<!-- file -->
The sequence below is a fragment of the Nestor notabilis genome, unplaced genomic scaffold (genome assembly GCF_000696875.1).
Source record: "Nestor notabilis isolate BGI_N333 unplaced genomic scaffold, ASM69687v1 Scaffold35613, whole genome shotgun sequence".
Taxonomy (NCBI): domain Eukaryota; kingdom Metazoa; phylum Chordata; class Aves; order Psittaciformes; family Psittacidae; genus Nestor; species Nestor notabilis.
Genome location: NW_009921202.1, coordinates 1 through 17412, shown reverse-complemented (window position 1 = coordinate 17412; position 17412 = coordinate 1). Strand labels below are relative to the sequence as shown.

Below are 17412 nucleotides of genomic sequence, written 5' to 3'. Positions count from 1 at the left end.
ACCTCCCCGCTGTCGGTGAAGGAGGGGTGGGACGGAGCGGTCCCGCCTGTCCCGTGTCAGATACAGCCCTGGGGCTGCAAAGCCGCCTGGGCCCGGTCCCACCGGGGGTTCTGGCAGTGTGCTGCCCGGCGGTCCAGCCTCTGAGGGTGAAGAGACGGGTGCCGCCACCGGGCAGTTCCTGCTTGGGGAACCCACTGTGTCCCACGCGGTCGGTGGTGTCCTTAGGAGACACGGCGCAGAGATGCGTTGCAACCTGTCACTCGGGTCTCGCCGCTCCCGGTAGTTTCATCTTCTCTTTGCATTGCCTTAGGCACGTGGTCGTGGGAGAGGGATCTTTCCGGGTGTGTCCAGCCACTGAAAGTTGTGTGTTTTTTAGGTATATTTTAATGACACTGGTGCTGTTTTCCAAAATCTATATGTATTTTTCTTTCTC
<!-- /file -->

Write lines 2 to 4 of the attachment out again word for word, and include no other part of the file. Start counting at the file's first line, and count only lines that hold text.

Source record: "Nestor notabilis isolate BGI_N333 unplaced genomic scaffold, ASM69687v1 Scaffold35613, whole genome shotgun sequence".
Taxonomy (NCBI): domain Eukaryota; kingdom Metazoa; phylum Chordata; class Aves; order Psittaciformes; family Psittacidae; genus Nestor; species Nestor notabilis.
Genome location: NW_009921202.1, coordinates 1 through 17412, shown reverse-complemented (window position 1 = coordinate 17412; position 17412 = coordinate 1). Strand labels below are relative to the sequence as shown.